Painter Maxfield Parrish’s “Old King Cole” mural marked the beginning of one of the St. Regis’ most beloved traditions.
By Sarah Pierce
St. Regis has a rich heritage full of time-honored traditions, some dating back more than a century. Perhaps the most celebrated of these is placing a stunning mural at the centerpiece of The St. Regis Bar, providing guests an eye-catching visual experience and thought-provoking conversation piece. The bar mural tradition began in 1932 at The St. Regis New York, where the beloved Maxfield Parrish mural, titled “Old King Cole,” began its reign as the hotel’s most famous guest.
For decades, the genial king has greeted patrons of the King Cole Bar with a bashful smile, standing watch over other famous hotel guests such as Ernest Hemingway, Marilyn Monroe, Salvador Dali and John Lennon. He’s been featured in several movies and bore witness to many historic events—including the birth of the red snapper cocktail in 1934 (commonly known today as the bloody mary) and the first woman to enjoy a drink in the once gentlemen-only lounge in 1950. He’s also been the subject of a fabled rumor passed down from generations of bartenders to the eager ears of their curious patrons.
With such a storied past, it’s no wonder “Old King Cole” is so beloved—and why a beautiful hand-painted mural can be found in the bar of every St. Regis hotel and resort worldwide today. To appreciate the significance of this tradition, however, it’s important to understand the history behind the iconic mural that started it all.
All Hail the King
“Old King Cole” began its New York reign in 1905, when it was commissioned by Nicholas Biddle, a school friend of Parrish, for St. Regis founder Col. John Jacob Astor IV. The massive 8-by-30-foot painting was to adorn the bar at Astor’s 42nd Street hotel, the Knickerbocker, which fell victim to Prohibition in 1920. After the Knickerbocker was converted into an office building, the mural went into storage and moved to several locations in the city before finding its final resting place at The St. Regis New York.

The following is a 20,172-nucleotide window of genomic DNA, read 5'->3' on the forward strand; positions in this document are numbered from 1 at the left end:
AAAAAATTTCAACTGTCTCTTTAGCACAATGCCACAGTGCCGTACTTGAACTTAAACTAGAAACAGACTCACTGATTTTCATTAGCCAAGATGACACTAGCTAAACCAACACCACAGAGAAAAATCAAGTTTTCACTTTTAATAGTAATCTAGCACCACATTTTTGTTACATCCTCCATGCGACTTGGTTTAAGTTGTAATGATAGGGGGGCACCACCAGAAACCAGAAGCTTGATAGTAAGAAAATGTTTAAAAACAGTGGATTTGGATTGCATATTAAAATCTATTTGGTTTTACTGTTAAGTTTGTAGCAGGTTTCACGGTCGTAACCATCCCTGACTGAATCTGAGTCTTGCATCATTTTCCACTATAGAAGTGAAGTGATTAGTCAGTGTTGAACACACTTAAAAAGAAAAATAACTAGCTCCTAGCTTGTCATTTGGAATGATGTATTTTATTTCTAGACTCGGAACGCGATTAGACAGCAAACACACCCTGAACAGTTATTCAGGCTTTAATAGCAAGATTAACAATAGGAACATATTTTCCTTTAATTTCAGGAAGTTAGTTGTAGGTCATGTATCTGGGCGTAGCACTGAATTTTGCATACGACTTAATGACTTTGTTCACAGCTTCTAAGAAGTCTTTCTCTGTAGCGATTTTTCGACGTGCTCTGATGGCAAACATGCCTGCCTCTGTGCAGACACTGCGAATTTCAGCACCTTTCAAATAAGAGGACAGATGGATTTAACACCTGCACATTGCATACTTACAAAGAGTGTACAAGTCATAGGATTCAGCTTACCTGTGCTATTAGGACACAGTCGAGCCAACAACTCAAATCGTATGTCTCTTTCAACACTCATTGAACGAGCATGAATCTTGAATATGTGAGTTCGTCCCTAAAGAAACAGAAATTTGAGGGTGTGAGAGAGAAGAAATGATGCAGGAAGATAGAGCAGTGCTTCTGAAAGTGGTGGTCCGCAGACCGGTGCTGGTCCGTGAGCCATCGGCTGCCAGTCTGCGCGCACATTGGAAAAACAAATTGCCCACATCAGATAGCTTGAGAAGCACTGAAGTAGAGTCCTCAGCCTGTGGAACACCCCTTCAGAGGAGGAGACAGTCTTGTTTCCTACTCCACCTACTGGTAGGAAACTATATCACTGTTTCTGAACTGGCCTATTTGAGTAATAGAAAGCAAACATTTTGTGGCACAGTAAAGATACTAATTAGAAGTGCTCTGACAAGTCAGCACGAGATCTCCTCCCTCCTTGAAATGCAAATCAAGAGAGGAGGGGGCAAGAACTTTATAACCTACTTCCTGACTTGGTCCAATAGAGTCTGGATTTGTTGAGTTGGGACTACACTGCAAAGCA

“Parrish, a devout Quaker, was reluctant at first to paint a piece for a bar, but Biddle convinced him to set aside his Quaker sensitivities, a feat that was accomplished, no doubt, by explaining to Parrish that Astor was willing to pay him $5,000 for the piece—a very high price for the work of an American artist at that time,” says art historian and Parrish expert Alma Gilbert. Gilbert has written several Parrish books, including “Maxfield Parrish: The Masterworks.”
It was Biddle, she says, who suggested Parrish create an old Dutch “Knickerbocker” scene for the bar. “If you recall [a] history of New York, ‘Knickerbocker’ originally referred to the early aristocracy of New York, and thus a perfect name for the famed Colonel Astor, who was a descendant of one of the wealthiest Dutch families there,” Gilbert says.
The name was popularized in 1809 by author Washington Irving when he published his satirical “A History of New York” under the pseudonym “Diedrich Knickerbocker.” Later, it became a general term when referring to any New Yorker. When Astor insisted on being the principal figure in the composition, since he was shelling out such a large sum, Parrish decided to have a little fun with the piece.
“What the colonel did not know was that the mischievous artist had decided to paint the famous children’s fable ‘Old King Cole’ and gently poke fun at the pretenses of aristocracy by including the face of the colonel as the king, who appears to be caught in an embarrassing social faux pas,” Gilbert says. The “faux pas” is rumored to be flatulence—quite a scandal for such a prestigious and sophisticated man as Astor.